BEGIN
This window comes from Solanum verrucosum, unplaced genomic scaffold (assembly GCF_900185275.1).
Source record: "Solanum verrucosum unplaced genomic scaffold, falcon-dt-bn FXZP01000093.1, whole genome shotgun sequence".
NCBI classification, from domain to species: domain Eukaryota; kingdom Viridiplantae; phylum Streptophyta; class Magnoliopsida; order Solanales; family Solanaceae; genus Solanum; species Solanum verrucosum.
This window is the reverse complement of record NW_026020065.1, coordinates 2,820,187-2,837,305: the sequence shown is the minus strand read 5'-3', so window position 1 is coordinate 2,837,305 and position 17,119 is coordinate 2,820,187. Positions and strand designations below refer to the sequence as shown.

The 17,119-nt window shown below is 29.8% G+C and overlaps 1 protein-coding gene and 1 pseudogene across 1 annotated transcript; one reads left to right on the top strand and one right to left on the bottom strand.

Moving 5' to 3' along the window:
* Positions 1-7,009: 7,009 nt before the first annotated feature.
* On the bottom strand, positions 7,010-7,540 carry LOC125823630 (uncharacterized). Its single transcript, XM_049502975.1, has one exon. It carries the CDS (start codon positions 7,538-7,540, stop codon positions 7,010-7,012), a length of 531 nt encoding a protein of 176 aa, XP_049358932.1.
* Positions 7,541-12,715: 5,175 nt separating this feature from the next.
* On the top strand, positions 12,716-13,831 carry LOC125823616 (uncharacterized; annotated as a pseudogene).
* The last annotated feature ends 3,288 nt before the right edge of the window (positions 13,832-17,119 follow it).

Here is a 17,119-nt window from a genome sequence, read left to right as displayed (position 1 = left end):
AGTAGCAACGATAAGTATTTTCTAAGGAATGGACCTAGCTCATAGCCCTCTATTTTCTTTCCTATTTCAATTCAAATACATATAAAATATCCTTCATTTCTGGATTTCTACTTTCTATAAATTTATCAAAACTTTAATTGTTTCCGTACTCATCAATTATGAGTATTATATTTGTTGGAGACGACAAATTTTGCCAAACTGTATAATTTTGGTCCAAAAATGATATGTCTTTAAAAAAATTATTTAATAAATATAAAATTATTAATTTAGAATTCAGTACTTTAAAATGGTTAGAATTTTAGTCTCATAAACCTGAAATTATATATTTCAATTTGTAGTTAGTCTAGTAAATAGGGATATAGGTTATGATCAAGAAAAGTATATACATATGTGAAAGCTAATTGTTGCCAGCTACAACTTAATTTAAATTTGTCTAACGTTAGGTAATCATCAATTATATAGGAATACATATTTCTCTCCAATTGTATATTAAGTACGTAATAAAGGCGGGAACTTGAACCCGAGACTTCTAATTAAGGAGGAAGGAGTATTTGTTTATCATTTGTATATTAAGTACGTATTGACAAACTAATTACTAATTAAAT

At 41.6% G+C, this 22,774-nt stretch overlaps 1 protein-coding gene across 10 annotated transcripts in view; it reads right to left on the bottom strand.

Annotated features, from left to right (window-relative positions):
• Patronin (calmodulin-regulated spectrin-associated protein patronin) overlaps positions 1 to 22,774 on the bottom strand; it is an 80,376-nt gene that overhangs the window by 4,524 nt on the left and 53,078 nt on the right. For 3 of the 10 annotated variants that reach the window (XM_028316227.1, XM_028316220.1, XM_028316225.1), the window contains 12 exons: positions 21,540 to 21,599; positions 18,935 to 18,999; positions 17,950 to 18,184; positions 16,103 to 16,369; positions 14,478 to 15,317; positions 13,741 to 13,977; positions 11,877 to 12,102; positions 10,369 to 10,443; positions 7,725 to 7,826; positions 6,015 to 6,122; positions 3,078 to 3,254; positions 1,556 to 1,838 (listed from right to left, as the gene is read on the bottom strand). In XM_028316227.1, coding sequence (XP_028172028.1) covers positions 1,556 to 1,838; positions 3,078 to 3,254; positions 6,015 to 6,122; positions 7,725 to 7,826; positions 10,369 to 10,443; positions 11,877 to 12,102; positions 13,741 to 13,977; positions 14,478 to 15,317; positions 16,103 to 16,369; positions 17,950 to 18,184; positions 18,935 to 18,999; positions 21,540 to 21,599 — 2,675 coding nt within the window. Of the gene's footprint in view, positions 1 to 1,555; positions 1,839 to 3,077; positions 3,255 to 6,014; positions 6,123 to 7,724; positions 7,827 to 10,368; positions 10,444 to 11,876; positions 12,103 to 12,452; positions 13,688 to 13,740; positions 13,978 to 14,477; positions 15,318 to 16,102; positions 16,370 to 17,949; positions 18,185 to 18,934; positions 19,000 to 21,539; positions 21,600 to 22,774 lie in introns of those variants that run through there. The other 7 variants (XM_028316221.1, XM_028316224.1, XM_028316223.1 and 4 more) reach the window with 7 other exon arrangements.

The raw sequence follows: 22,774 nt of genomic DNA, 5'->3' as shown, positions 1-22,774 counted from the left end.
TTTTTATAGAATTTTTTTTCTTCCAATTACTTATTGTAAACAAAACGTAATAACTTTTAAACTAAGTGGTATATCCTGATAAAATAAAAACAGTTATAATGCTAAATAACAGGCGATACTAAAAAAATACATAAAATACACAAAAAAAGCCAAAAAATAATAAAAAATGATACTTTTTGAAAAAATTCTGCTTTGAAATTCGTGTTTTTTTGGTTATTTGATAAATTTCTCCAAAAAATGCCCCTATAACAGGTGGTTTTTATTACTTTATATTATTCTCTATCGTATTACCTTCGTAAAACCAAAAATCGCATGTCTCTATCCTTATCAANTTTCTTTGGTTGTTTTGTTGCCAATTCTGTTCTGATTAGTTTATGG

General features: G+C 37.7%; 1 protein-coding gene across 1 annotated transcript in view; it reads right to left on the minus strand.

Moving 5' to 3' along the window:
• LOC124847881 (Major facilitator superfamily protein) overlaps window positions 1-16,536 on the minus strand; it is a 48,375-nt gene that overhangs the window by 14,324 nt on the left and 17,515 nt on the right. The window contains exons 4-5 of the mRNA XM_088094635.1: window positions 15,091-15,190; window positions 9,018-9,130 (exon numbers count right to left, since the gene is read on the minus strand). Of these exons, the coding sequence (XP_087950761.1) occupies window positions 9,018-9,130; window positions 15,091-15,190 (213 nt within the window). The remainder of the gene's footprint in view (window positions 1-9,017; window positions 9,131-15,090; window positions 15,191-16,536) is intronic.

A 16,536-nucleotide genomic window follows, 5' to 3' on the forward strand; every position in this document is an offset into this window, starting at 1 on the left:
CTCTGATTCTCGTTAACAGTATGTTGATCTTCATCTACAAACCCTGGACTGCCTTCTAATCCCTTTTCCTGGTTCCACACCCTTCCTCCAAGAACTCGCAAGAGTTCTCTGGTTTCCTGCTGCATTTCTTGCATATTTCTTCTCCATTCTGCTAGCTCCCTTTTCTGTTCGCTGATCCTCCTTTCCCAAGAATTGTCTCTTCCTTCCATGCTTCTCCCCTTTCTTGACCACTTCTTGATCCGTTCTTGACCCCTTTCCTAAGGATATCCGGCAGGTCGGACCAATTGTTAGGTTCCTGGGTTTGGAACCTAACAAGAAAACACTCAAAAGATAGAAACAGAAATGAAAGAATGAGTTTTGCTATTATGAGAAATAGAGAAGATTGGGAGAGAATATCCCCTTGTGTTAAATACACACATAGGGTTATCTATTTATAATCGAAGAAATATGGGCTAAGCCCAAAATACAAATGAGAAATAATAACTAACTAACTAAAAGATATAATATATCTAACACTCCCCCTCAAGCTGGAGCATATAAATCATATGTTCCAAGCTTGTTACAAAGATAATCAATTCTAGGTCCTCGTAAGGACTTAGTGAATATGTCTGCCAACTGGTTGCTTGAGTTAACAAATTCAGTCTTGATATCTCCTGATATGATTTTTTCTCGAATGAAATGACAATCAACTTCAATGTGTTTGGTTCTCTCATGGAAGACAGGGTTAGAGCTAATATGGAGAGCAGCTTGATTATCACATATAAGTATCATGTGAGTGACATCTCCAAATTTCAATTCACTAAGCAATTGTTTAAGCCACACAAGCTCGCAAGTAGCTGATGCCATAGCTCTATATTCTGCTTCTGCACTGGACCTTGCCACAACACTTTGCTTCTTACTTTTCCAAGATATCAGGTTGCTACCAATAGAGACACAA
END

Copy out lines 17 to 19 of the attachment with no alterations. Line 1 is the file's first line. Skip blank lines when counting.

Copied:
The raw sequence follows: 22,774 nt of genomic DNA, 5'->3' as shown, positions 1-22,774 counted from the left end.
TTTTTATAGAATTTTTTTTCTTCCAATTACTTATTGTAAACAAAACGTAATAACTTTTAAACTAAGTGGTATATCCTGATAAAATAAAAACAGTTATAATGCTAAATAACAGGCGATACTAAAAAAATACATAAAATACACAAAAAAAGCCAAAAAATAATAAAAAATGATACTTTTTGAAAAAATTCTGCTTTGAAATTCGTGTTTTTTTGGTTATTTGATAAATTTCTCCAAAAAATGCCCCTATAACAGGTGGTTTTTATTACTTTATATTATTCTCTATCGTATTACCTTCGTAAAACCAAAAATCGCATGTCTCTATCCTTATCAANTTTCTTTGGTTGTTTTGTTGCCAATTCTGTTCTGATTAGTTTATGG

General features: G+C 37.7%; 1 protein-coding gene across 1 annotated transcript in view; it reads right to left on the minus strand.